Year-Round Green Vegetable Soup

From: How to Cook Well, with Rory O'Connell

In this master recipe we are aiming to achieve a smooth and silky soup, packed full of flavour and nourishment and bright green in colour. By varying the green ingredient, you need never tire of this recipe. The choice of green vegetables that can be used here are many, but we have to choose one to get us going, so my choice is spinach. Choose strong, handsome and really fresh looking leaves and the results will be dazzlingly green.

Naked Baked Raspberry and Lemon Bubble Cakes

From: Today

Such great flavours.

Chickpea and Coriander Purée with Mint and Marjoram

From: How to Cook Well, with Rory O'Connell

This Middle Eastern chickpea purée or hummus is great served with toasted pitta bread, with super fresh and crisp vegetable crudites or as part of a selection of hors d'oeuvres. Hummus should be kept chilled if you are keeping it overnight and used up within 2 days of making.

A Plain Cake

From: How to Cook Well, with Rory O'Connell

This is a terrific cake and in its simplest form as listed here, it is perfect with a cup of tea. I don't see any reason, though, why you couldn't serve it as a dessert cake, still very slightly warm from the oven, with a bowl of sweet strawberries and softly whipped cream or Crème Anglaise. The cake is best on the day it is made, ideally before it gets completely cold, which is possible with this cake, as it is neither iced nor filled, just sliced and eaten. It is still excellent the next day and will happily keep for a few days after that stored in an airtight container.

Rustic Oven Roast Potato Chips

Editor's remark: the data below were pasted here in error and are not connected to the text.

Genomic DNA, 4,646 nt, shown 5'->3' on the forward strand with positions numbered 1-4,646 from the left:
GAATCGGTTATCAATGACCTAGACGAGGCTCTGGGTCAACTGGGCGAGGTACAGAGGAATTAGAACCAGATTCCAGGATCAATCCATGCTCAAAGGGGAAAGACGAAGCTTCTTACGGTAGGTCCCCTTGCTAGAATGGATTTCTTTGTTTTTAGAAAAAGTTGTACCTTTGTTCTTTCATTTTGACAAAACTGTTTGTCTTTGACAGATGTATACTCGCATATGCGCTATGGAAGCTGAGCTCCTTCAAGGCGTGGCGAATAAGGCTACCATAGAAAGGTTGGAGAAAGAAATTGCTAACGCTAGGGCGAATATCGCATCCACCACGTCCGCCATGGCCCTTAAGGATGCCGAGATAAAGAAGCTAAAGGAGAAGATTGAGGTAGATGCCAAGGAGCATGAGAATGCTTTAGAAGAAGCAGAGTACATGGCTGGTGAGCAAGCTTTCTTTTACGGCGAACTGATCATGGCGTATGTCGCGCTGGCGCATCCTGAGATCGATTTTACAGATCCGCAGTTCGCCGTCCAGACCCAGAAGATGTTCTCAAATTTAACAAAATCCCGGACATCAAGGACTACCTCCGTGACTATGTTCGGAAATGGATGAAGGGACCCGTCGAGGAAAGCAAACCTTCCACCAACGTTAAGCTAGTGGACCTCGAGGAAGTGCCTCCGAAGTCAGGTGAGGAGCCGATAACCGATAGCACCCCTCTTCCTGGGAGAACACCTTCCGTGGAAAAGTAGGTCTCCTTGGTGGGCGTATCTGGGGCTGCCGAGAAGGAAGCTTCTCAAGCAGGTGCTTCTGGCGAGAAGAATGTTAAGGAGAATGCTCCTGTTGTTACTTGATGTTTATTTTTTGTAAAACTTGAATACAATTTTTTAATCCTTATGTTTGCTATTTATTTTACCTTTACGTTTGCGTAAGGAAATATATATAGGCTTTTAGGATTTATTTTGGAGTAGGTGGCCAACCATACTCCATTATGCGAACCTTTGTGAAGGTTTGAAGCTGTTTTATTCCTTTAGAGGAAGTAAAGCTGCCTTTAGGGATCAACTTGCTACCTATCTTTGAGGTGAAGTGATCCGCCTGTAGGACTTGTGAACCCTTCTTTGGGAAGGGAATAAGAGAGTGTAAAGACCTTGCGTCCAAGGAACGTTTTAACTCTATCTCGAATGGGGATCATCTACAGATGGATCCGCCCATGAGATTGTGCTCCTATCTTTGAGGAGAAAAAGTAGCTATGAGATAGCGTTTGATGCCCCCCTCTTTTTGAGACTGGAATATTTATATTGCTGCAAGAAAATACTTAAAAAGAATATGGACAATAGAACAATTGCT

From: How to Cook Well, with Rory O'Connell

For those among you who don't possess a deep-fry, but long for chips, these potatoes are perfect. The scrubbed potatoes are left unpeeled and cut into large wedge-shaped chips, with each wedge having some of the skin attached. The skin on each piece of potato is important as it prevents them from sticking to the roasting tray and, of course, also has a delicious crispy flavour. When buying potatoes, if possible, buy them unwashed as the soil will keep in the flavour and nutrients. Serve the potatoes with roast and grilled meat, poultry or fish. They are a great accompaniment to a warm salad, and you can ring the changes with the use of different herbs.

Pickled Cucumbers

From: How to Cook Well, with Rory O'Connell

These cucumbers are immensely popular. Serve with cold meats, pates and terrines, smoked fish, sandwiches, spiced beef and with a sharp and mature cheddar cheese. The pickle keeps well in the fridge, though it does lose its bright green colour. I like to slice the cucumbers and onions really thinly for a more melting and tender result. There will be some of the pickling liquid left after the cucumbers are eaten. I like to save this and use it for sprinkling on thinly sliced onions for an instant pickle.

Grated Ruby or Golden Beetroot Salad with Goat's Cheese, Pomegranate and Honey

From: How to Cook Well, with Rory O'Connell

Many people believe that preparing and cooking beetroot is a long and wearisome process. Not the case here, where the beets are simply peeled in their raw state, grated and dressed and then ready to eat. I use an Irish goat's cheese such as St Tola or Ardsallagh in this salad. A few rocket leaves and/or mint leaves could also be added to this salad for a fresh green twist.

Caramel and Almond Thins

From: How to Cook Well, with Rory O'Connell

These thin, crisp and delicious biscuits have many different uses. The original recipe comes from Chez Panisse in Berkeley in California. I was lucky enough to spend a month in the kitchens there a few years ago. I tasted these biscuits there and have adjusted the recipe slightly to suit our measurements and ingredients in this part of the world. They can be served with tea and coffee. They are good with ice cream and sorbets. They are fine enough to be served as a petit four. I also serve them with a Blackberry and Apple Fool in the autumn and Mango Fool in winter. They are very handy as the slab of uncooked biscuit keeps in the freezer and you slice off thin sheets and cook them as needed.




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